Tarik Cohen-Darren Sproles comparisons were unavoidable in 2017.
Cohen – a mid-round pick just like Sproles – exhibited a strong and powerful running style, the ability to make tough catches out of the backfield, elite agility, plenty of elusiveness, and even more speed in his rookie season. Of course, for Cohen to turn into a Sproles-like figure for the Bears, he’ll need 11 more years of similar productivity and a few Pro Bowl appearances first.
But game recognizes game, and the Philadelphia Eagles running back definitely sees something in Cohen’s skill set. So much so, that Sproles recently suggested to Brad Biggs of the Chicago Tribune that the Bears needed to play Cohen in space more often and create mismatches. It’s a nice concept, even if it’s not a new one – quarterback Mitch Trubisky was openly petitioning for this during the course of the 2017 season.
As for how the Bears offense can get the most out of Cohen, Sproles suggested seeking inspiration with how the New Orleans Saints used their stud rookie running back.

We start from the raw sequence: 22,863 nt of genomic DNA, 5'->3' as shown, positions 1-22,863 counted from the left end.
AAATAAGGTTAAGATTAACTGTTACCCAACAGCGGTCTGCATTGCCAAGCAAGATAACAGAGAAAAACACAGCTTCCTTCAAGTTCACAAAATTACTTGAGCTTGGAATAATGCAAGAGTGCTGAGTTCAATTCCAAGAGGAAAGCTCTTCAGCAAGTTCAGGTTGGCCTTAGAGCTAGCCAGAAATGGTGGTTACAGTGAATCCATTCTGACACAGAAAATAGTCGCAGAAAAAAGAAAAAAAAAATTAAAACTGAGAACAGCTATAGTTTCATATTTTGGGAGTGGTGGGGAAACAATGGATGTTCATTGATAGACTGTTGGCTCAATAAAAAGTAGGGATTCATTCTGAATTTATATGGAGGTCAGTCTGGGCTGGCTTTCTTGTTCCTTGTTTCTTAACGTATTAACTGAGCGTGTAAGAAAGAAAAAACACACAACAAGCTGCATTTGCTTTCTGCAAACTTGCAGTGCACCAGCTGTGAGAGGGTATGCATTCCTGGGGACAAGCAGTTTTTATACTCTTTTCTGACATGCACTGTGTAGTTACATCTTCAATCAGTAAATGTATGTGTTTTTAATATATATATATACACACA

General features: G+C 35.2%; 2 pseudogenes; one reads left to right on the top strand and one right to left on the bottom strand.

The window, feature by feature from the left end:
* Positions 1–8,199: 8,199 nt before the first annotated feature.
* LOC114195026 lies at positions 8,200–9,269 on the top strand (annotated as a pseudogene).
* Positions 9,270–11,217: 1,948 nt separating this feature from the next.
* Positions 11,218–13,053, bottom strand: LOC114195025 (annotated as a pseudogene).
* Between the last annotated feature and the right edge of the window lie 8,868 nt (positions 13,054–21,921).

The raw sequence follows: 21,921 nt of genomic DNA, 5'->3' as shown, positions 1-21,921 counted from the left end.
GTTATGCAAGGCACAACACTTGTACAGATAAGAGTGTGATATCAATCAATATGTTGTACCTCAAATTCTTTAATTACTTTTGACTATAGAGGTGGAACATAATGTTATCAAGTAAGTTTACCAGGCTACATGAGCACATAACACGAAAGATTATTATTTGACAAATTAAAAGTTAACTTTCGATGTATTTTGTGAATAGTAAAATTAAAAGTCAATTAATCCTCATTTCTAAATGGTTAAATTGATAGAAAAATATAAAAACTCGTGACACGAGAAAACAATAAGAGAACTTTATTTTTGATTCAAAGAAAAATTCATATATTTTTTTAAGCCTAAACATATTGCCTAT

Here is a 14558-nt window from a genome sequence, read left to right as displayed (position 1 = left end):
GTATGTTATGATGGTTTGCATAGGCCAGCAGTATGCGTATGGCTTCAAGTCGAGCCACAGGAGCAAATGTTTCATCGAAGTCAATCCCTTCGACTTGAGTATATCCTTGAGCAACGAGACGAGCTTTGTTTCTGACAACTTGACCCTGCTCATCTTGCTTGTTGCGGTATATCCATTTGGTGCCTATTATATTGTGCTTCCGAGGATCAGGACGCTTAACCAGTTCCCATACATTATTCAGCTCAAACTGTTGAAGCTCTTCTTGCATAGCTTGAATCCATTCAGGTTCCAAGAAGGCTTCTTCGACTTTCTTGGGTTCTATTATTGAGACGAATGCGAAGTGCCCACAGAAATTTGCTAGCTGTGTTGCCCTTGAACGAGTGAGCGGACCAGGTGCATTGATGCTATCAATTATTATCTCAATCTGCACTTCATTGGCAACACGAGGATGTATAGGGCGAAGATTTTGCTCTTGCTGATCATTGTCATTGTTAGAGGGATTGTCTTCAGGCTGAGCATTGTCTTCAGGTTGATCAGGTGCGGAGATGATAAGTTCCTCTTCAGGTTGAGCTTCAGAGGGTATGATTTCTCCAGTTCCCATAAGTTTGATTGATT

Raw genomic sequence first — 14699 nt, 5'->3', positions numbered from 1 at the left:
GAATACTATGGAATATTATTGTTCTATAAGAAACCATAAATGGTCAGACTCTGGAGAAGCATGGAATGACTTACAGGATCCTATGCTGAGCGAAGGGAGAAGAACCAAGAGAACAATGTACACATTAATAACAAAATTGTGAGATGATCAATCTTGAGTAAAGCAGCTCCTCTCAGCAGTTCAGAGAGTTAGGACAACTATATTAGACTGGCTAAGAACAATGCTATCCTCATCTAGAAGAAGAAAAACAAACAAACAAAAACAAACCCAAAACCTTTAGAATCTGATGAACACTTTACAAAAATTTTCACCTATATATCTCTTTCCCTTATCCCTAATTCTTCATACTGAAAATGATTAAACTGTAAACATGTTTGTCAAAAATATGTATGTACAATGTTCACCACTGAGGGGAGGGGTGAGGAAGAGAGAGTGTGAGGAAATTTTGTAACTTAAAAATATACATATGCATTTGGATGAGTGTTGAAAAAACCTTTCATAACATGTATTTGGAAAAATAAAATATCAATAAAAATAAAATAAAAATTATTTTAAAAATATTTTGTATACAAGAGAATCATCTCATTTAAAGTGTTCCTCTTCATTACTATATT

“They should watch New Orleans film. Watch some of that film,” Sproles said. “They’ve got to put him in spots like they did with Alvin Kamara.”
Kamara gained 728 yards on 120 carries and scored eight rushing touchdowns. He also added 81 catches, 826 yards, and five receiving scores. That’s a total of 1,554 scrimmage yards from the third-round pick who was splitting time in the Saints’ backfield with Mark Ingram, and at one point, Adrian Peterson.
It would help if Head Coach Matt Nagy and Offensive Coordinator Mark Helfrich played Cohen as much as the Saints did Kamara, who played on 44.9 percent of the offense’s snaps and was in on more than 50 percent of the team’s plays in eight games. As a point of comparison, Cohen played just 36.4 percent of the time and the only game in which he appeared on more than 50 percent of the offense’s snaps came all the way back in Week 2.
It’s not as if Cohen didn’t create mismatches, but it was evident former OC Dowell Loggains didn’t know how to make the most of them. If you’ll recall, Loggains said it was the defense that was dictating the on-field matchups in what might have been one of the most backward comments of the year. There is hope for the future, though. Remember, Loggains mentioned the Packers double-teamed Cohen in their Week 10 matchup, which he said marked the first time Green Bay had deployed a double-team against a Chicago offensive player in his three years with the team.
Despite his vast skillset that allowed the Bears to use him as a return specialist, second-string running back, Wildcat quarterback, and a receiver who lined up outside the numbers and inside the slot, Cohen was grossly misused (and underused) in 2017. Hopefully, that changes with Nagy, Helfrich, and a new offensive staff.